Bleak House

Bleak House

by

Charles Dickens

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Liz is a very poor woman, the wife of a brickmaker, and a friend of Jenny’s. Liz meets Esther Summerson and Ada Clare when they visit the house with Mrs. Pardiggle soon after Jenny’s baby has died. Later in the novel, Liz gives birth to her own child, who lives, but she laments sorrowfully that she almost wishes the child had died when she thinks of the poor life it will lead. Like Jenny, Liz also is in an abusive relationship. He husband beats her, but she has no way to earn money or to improve her situation. She is entirely reliant on her husband for money and can do nothing when he spends it all on gin.

Liz Quotes in Bleak House

The Bleak House quotes below are all either spoken by Liz or refer to Liz. For each quote, you can also see the other characters and themes related to it (each theme is indicated by its own dot and icon, like this one:
Social Mobility, Class, and Lineage Theme Icon
). Note: all page numbers and citation info for the quotes below refer to the Wordsworth edition of Bleak House published in 1993.
Chapter 8 Quotes

‘I’ll save you the trouble. Is my daughter a-washin? Yes, she is a-washin. Look at the water. Smell it! That’s wot we drinks. How do you like it, and what do you think of gin, instead! An’t my place dirty? Yes, it is dirty—it’s nat’rally dirty, and it’s nat’rally onwholesome; and we’ve had five dirty and onwholesome children, as is all dead infants, and so much the better for them, and for us besides. Have I read the little book wot you left? No, I an’t read the little book wot you left. There an’t nobody here as knows how to read it; and if there wos, it wouldn’t be suitable to me. It’s a book fit for a babby, and I’m not a babby.’

Related Characters: The Brickmaker (speaker), Esther Summerson, Ada Clare, Jenny, Liz, Mrs. Pardiggle
Page Number: 94
Explanation and Analysis:

Mrs. Pardiggle, who had been regarding him through her spectacles with a forcible composure, calculated, I could not help thinking, to increase his antagonism, pulled out a good book, as if it were a constable’s staff, and took the whole family into custody. I mean into religious custody, of course; but she really did it, as if she were an inexorable moral Policeman carrying them all off to a station-house.

Related Characters: Esther Summerson (speaker), Ada Clare, Jenny, Liz, The Brickmaker, Mrs. Pardiggle
Page Number: 94
Explanation and Analysis:
Get the entire Bleak House LitChart as a printable PDF.
Bleak House PDF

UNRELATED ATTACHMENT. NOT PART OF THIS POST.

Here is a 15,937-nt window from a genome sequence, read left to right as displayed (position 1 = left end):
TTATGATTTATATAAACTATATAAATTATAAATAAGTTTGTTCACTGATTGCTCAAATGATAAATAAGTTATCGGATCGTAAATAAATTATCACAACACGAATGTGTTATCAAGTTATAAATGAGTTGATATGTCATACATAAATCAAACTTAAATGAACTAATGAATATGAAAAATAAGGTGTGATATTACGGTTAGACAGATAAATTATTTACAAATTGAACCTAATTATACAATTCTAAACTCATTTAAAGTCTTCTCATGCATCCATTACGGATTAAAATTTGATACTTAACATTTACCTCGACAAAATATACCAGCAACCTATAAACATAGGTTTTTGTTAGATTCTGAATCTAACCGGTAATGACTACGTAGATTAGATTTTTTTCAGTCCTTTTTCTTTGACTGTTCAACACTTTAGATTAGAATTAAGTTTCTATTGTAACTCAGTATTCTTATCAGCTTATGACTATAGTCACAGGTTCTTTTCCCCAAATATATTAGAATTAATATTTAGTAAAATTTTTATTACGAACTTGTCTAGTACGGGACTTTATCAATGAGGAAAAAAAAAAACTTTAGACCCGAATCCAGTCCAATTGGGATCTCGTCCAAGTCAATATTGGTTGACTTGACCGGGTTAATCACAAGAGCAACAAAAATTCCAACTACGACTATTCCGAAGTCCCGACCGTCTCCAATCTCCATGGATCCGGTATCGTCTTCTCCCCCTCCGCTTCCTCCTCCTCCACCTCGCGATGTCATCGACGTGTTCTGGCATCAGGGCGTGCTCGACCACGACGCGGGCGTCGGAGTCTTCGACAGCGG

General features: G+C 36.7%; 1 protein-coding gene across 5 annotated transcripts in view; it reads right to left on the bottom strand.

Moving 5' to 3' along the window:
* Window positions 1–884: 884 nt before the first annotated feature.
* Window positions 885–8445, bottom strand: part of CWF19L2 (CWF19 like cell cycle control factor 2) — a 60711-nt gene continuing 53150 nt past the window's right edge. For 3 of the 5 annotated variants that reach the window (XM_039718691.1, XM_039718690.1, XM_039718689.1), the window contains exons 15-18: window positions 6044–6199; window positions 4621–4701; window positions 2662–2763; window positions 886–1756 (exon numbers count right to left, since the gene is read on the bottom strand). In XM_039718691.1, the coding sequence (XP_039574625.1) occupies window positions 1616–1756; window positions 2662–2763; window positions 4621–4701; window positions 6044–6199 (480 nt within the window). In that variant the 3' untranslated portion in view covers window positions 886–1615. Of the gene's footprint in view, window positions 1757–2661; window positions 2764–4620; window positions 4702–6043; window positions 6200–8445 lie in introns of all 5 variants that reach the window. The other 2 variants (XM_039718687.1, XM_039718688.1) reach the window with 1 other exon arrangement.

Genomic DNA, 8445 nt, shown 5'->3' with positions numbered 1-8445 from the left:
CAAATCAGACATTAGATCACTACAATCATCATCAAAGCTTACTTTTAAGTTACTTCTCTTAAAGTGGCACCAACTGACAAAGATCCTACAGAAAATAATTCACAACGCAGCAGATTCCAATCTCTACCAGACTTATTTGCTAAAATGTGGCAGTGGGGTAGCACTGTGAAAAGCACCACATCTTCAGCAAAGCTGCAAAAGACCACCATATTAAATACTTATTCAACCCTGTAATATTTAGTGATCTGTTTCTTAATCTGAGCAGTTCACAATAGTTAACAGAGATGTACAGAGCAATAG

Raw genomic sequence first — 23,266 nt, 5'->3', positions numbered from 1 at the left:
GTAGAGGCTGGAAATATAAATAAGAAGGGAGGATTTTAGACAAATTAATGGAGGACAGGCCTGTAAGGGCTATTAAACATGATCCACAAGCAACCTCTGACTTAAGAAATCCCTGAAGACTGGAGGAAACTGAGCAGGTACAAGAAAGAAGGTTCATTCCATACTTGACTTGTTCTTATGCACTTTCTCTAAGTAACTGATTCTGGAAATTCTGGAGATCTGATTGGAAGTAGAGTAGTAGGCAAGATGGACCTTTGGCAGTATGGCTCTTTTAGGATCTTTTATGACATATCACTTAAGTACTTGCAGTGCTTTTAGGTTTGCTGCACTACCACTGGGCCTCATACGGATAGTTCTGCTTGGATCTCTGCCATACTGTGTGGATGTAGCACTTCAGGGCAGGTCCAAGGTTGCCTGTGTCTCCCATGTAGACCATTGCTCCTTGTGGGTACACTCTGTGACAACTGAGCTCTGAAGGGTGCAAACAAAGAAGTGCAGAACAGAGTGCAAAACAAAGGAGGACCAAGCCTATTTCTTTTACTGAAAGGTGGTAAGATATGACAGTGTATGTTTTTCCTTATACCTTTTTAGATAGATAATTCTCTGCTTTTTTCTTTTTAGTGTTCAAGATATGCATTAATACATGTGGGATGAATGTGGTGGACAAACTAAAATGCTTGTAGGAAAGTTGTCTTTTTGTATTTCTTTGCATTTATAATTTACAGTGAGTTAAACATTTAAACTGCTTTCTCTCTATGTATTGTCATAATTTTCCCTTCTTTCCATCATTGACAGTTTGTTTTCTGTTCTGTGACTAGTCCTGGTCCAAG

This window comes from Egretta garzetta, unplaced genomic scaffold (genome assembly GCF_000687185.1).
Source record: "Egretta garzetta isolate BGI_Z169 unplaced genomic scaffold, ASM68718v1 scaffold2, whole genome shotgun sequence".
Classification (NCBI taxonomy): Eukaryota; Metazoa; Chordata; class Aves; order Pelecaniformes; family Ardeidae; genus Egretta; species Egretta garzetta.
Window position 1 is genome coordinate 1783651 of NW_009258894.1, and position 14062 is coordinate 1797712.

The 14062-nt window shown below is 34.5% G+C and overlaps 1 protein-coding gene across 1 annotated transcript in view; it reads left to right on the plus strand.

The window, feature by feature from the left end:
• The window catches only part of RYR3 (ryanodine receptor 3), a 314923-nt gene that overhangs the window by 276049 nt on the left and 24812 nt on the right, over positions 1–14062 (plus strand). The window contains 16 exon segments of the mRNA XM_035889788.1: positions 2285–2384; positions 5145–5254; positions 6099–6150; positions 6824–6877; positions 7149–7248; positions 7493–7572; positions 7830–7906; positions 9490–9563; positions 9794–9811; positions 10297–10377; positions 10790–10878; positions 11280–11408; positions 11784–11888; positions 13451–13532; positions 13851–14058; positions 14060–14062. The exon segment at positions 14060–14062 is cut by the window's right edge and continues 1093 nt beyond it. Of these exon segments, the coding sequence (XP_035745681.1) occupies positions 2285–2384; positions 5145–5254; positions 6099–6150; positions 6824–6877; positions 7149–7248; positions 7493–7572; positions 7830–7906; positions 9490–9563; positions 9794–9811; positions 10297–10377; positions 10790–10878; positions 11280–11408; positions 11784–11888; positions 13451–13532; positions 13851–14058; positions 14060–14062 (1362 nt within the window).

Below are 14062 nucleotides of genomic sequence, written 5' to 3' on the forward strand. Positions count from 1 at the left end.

Liz Character Timeline in Bleak House

The timeline below shows where the character Liz appears in Bleak House. The colored dots and icons indicate which themes are associated with that appearance.
Chapter 22
Law vs. Justice Theme Icon
Philanthropy, Social Responsibility, and Kindness Theme Icon
...men, both drunk, and two women, who lie on the floor. They call each other Liz and Jenny, and Jenny cradles Liz’s baby. The men tell Mr. Bucket that they have... (full context)
Law vs. Justice Theme Icon
Philanthropy, Social Responsibility, and Kindness Theme Icon
While they wait for Jo, Liz tells Jenny that, although she loves the child, she sometimes wishes it would die. Mr.... (full context)
Chapter 31
Philanthropy, Social Responsibility, and Kindness Theme Icon
...she does and asks Charley what she knows of her. Charley says that Jenny and Liz have returned to London and that she met Jenny outside a physician’s house. She was... (full context)
Philanthropy, Social Responsibility, and Kindness Theme Icon
Haunting, Guilt, and Destiny Theme Icon
Identity and Appearance Theme Icon
Jenny tells Esther that Liz has gone out to see if anyone will take Jo in; he cannot stay with... (full context)
Chapter 57
Law vs. Justice Theme Icon
Philanthropy, Social Responsibility, and Kindness Theme Icon
...Bucket suggests that he and Esther should go there immediately. They find the brickmakers and Liz in another cottage nearby, but Jenny is not with them. Esther asks if they can... (full context)
Social Mobility, Class, and Lineage Theme Icon
Law vs. Justice Theme Icon
Haunting, Guilt, and Destiny Theme Icon
...said no. She did not go towards London. Esther asks how her mother looked and Liz answers timidly that she looked ill and exhausted. (full context)